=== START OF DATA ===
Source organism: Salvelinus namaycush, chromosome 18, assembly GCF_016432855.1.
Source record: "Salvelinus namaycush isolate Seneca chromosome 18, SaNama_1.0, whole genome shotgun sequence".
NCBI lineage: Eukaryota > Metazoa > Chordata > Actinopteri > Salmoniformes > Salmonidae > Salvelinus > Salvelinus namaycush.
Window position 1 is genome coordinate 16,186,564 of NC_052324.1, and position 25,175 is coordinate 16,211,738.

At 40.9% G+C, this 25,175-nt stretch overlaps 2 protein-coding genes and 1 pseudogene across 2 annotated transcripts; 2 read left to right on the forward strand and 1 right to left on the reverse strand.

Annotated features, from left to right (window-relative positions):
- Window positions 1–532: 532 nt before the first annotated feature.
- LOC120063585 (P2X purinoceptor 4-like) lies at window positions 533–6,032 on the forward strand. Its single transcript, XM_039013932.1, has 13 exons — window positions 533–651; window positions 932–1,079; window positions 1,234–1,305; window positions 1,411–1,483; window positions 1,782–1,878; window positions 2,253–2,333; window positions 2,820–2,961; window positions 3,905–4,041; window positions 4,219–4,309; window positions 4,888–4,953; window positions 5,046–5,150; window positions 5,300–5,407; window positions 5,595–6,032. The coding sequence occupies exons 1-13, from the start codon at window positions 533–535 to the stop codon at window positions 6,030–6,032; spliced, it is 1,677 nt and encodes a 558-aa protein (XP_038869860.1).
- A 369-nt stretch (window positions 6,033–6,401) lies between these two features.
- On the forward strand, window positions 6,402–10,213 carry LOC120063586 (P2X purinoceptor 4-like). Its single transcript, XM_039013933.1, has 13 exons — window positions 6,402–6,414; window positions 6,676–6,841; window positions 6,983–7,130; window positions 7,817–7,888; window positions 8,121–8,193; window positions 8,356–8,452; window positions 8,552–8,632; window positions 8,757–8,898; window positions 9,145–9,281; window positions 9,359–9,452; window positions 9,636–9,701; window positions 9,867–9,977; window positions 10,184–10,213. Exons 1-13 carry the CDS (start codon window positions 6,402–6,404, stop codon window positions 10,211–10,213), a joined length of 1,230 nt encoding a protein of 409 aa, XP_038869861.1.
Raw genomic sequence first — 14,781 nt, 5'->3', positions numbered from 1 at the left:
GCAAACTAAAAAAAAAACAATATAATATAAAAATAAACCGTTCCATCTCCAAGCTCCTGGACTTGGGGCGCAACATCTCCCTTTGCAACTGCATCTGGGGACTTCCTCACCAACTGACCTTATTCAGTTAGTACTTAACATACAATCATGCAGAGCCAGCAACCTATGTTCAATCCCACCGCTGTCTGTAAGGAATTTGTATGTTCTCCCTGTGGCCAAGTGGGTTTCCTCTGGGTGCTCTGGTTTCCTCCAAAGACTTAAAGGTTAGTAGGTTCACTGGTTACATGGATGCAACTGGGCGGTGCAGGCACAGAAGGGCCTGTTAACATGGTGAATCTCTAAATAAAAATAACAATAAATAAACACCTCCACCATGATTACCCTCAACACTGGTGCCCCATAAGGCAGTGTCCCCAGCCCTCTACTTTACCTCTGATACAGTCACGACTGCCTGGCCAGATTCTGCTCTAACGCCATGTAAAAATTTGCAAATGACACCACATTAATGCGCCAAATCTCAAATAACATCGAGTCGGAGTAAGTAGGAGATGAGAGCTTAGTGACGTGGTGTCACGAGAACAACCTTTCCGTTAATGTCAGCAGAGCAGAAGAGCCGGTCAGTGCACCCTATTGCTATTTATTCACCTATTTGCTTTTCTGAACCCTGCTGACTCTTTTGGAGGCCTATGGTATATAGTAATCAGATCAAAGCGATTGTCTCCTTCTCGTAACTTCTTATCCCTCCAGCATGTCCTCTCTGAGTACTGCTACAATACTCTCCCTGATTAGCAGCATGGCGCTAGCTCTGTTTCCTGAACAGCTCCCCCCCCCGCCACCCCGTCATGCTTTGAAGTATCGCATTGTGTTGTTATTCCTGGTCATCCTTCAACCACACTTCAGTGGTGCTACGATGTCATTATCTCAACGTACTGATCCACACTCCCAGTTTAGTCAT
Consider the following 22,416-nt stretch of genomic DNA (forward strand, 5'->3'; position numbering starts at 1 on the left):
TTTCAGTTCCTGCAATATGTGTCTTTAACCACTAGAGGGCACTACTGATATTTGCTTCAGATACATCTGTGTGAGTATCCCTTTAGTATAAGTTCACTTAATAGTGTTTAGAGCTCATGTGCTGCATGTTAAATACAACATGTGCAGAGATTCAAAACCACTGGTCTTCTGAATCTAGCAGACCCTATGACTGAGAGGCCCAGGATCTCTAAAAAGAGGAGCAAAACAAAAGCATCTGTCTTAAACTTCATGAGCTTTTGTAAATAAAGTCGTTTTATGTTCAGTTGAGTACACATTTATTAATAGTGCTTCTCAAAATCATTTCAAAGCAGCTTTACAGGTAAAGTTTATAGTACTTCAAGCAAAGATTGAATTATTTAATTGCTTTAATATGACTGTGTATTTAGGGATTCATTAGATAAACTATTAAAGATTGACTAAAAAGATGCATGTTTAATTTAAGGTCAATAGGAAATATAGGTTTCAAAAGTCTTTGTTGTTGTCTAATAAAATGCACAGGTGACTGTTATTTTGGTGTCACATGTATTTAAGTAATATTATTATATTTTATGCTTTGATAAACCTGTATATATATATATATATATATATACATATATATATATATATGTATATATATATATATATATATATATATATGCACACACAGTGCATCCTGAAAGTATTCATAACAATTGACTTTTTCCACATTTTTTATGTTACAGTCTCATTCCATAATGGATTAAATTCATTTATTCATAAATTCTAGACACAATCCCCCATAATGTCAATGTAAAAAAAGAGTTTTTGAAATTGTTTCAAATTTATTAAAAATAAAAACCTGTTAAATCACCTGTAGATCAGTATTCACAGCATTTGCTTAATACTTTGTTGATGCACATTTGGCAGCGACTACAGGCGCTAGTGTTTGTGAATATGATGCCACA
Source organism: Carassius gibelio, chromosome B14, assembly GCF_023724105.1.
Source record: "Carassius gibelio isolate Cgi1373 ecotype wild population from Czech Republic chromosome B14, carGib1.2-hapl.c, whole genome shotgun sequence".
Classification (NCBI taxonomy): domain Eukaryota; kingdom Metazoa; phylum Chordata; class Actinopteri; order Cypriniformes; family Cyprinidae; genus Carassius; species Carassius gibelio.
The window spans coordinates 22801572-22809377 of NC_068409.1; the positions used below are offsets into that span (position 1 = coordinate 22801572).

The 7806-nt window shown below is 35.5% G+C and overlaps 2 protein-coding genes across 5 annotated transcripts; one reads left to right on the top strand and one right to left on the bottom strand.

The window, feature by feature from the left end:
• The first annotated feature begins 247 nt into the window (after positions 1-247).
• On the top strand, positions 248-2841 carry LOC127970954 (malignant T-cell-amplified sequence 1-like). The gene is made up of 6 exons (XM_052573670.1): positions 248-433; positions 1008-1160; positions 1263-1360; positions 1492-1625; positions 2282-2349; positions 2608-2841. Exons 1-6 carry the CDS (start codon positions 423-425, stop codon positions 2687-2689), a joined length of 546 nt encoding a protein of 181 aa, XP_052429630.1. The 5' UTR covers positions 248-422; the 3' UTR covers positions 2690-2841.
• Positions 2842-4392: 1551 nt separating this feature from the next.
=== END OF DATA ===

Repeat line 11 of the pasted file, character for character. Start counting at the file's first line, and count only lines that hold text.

Raw genomic sequence first — 14,781 nt, 5'->3', positions numbered from 1 at the left: